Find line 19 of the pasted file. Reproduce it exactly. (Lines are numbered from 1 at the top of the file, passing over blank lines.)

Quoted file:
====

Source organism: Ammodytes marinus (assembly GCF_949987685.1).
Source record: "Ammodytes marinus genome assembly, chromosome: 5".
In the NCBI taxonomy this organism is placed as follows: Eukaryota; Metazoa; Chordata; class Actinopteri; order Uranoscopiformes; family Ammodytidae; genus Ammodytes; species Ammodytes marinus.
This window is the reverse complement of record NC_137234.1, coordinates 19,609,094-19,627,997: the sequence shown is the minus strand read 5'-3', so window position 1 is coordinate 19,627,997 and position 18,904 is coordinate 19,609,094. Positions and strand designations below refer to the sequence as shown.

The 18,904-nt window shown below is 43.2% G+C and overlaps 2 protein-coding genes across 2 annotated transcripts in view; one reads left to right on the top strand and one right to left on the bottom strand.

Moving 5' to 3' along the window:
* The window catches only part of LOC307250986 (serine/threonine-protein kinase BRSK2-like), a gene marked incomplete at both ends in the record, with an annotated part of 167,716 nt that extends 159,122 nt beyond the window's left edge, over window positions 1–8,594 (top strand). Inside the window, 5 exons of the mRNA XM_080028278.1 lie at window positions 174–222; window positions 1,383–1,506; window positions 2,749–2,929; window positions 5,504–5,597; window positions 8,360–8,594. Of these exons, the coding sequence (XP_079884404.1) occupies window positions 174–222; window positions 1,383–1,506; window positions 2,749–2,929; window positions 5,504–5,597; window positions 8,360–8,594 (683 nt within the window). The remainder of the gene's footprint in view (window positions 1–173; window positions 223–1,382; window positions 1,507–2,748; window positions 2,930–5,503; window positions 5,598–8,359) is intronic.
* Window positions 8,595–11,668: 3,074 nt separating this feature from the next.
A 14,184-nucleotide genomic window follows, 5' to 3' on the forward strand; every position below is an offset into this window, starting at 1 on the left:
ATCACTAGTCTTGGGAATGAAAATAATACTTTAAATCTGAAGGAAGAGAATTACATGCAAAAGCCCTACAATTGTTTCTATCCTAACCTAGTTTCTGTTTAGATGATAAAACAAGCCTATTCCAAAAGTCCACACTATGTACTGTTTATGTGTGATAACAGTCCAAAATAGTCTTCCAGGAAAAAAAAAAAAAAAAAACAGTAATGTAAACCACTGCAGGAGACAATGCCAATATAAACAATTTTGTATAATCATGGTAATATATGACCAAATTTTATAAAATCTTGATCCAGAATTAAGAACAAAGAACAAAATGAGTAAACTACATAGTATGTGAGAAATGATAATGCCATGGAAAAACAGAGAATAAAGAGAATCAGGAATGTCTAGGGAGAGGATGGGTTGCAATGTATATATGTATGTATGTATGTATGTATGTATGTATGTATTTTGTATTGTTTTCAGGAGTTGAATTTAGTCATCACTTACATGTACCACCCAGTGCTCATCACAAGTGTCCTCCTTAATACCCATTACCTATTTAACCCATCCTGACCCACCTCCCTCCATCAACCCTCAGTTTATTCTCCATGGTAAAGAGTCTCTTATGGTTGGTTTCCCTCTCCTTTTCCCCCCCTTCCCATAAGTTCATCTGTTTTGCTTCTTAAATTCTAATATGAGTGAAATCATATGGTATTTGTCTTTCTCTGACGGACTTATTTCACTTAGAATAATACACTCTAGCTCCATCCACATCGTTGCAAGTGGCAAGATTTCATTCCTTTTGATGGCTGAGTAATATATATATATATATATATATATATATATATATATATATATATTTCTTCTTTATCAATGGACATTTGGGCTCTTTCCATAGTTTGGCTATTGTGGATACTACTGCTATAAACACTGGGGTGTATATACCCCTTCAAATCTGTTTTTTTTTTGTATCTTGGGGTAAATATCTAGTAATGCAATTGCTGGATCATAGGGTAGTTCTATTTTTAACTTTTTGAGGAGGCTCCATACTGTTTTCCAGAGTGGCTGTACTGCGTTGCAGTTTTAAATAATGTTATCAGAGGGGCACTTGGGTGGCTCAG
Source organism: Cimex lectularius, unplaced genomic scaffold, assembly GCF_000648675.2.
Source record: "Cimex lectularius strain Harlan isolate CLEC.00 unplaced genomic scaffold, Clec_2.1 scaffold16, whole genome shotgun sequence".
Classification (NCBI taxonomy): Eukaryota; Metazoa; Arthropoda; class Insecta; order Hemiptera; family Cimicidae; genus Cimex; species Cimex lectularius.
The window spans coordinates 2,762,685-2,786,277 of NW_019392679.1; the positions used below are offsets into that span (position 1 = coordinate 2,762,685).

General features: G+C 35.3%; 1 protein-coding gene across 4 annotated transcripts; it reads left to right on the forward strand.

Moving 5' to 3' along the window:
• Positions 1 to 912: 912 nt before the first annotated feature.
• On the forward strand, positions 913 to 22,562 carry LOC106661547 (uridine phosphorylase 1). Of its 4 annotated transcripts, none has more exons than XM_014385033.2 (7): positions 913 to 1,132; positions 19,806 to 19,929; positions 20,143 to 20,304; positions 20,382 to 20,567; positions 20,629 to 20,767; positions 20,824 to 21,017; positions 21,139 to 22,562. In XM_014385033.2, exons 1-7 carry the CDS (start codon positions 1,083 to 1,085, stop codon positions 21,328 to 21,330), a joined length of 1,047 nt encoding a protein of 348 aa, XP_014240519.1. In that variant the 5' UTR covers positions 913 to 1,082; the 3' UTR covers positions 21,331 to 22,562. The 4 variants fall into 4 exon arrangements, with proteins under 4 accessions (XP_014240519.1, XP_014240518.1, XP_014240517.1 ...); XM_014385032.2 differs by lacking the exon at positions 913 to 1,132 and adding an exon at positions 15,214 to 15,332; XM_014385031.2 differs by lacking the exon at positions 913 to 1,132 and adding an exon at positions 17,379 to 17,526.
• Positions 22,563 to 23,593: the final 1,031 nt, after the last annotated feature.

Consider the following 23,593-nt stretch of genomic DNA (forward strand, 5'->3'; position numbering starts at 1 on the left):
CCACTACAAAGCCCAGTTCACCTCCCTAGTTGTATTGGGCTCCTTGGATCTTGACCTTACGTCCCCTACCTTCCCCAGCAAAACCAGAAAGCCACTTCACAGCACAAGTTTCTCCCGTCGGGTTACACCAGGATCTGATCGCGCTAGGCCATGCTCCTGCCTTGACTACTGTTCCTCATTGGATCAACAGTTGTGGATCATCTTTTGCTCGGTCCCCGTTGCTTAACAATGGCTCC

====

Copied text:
• Positions 22,563 to 23,593: the final 1,031 nt, after the last annotated feature.